Not much data are available about association of personality traits and C(-1019)G 5-HT1A-promoter polymorphism. Regarding an association between the C(-1019)G 5-HT1A-promoter polymorphism and suicidal behavior, a recent study detected a significant association between this polymorphism and completed suicide [12]. However, the Pro16Leu and Gly272Asp polymorphisms of the 5-HT1A receptor gene failed to show an association with completed suicide in another study [38].

Since not much data are available in this field additional data may provide additional support or fail to support the hypothesis. Use of haplotypes for a particular gene or a broader assessment of serotonergic genes is mentioned as a stronger methodology.

Conclusion

In conclusion our data failed to show the previously described association between the C(-1019)G 5-HT1A-promoter polymorphism and certain personality traits, which are depression- and anxiety-related. Our data also do not support an association between C(-1019)G 5-HT1A-promoter polymorphism and a history of suicide attempts. Further studies should address some of the open questions that remain. Another possible issue is whether therapeutic response to serotonergic agents is influenced by this polymorphism. Significant association is shown between Babor's Type B and number of suicide attempts in history, higher neuroticism and harm avoidance scores.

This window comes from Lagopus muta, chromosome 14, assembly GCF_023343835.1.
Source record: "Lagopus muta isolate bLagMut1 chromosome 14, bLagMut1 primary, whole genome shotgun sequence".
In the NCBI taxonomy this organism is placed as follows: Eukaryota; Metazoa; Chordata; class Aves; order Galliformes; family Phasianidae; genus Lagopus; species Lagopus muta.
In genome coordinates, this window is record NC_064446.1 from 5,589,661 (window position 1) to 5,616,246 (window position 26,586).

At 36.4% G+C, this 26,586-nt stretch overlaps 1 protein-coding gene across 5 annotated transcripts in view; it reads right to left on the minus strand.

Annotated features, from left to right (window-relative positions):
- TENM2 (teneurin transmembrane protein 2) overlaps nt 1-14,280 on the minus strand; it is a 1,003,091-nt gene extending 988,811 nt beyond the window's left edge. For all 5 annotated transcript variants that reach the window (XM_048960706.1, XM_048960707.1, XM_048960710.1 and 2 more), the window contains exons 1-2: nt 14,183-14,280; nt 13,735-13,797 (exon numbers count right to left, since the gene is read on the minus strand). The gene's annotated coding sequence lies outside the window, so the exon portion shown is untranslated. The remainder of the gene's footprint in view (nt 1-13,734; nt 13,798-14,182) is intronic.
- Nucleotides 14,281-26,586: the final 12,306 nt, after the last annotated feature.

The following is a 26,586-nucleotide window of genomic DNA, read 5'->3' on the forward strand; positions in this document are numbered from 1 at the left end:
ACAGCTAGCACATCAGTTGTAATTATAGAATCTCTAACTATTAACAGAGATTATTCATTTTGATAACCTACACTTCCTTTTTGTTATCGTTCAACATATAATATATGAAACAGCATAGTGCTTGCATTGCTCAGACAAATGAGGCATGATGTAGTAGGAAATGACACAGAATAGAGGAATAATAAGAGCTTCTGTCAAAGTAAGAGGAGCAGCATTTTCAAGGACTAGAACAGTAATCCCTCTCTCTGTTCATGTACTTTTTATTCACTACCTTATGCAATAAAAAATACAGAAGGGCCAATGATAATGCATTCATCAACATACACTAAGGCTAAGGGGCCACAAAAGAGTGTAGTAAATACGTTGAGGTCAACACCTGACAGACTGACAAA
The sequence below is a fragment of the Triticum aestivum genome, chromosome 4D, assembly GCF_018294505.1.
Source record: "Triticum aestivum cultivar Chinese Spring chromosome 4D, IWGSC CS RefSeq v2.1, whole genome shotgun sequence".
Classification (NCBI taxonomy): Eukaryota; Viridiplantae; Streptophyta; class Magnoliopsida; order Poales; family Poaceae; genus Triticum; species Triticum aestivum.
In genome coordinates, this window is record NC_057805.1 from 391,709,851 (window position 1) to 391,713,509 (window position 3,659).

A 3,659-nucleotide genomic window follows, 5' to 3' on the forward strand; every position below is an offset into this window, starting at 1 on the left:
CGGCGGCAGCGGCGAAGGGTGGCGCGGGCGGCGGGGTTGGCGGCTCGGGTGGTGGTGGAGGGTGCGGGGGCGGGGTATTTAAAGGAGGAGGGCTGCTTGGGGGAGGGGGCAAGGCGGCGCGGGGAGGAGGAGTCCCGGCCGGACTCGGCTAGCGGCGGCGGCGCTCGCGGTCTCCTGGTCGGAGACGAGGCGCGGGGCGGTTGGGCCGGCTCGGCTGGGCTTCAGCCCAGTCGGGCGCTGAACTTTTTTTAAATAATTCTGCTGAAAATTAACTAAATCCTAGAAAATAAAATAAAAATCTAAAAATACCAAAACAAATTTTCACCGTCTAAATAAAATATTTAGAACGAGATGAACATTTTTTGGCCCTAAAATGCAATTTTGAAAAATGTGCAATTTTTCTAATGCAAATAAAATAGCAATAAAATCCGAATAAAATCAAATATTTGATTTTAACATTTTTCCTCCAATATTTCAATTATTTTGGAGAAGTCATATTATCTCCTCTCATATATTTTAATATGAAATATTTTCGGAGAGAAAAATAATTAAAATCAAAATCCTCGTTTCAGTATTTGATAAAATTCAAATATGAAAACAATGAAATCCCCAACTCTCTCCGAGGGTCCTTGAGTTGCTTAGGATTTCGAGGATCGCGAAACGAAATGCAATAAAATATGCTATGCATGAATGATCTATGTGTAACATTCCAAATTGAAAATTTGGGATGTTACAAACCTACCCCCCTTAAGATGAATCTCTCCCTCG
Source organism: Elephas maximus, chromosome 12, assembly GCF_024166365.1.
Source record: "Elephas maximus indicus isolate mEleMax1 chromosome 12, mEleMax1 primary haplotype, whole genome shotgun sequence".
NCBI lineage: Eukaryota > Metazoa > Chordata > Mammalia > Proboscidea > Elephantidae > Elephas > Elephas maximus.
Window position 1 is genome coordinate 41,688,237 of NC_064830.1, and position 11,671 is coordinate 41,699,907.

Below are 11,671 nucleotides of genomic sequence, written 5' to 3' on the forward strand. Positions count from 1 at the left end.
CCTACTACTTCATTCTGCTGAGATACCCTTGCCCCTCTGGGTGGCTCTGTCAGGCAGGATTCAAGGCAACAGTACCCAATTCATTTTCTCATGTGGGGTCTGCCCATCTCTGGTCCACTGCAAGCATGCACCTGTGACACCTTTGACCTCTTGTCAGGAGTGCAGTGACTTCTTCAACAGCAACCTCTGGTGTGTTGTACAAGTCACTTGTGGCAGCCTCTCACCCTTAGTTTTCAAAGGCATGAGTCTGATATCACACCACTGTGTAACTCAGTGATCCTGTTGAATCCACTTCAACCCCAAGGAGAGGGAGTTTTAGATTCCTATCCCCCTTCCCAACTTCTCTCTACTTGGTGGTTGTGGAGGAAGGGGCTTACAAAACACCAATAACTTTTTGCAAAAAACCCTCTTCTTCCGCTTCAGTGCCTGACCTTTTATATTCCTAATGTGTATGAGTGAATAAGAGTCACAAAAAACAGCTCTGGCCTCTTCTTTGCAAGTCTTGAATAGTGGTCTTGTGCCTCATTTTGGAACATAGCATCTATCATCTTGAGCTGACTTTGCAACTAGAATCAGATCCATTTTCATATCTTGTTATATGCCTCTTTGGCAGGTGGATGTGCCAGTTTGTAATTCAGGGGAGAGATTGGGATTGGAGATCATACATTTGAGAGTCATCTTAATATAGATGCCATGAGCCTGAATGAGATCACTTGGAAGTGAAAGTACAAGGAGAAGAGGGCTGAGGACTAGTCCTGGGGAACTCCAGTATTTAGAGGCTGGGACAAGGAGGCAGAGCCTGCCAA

Declarations

Authors’ Affiliations

(1)
Psychiatrische Klinik der LMU, Substitutionsambulanz
(2)
Psychiatrische Klinik der LMU, Neurochemie
(3)
Johanna-Odebrecht-Stiftung
(4)
Psychiatrische Klinik der LMU

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© Koller et al; licensee BioMed Central Ltd. 2006

This article is published under license to BioMed Central Ltd. This is an Open Access article distributed under the terms of the Creative Commons Attribution License (http://creativecommons.org/licenses/by/2.0), which permits unrestricted use, distribution, and reproduction in any medium, provided the original work is properly cited.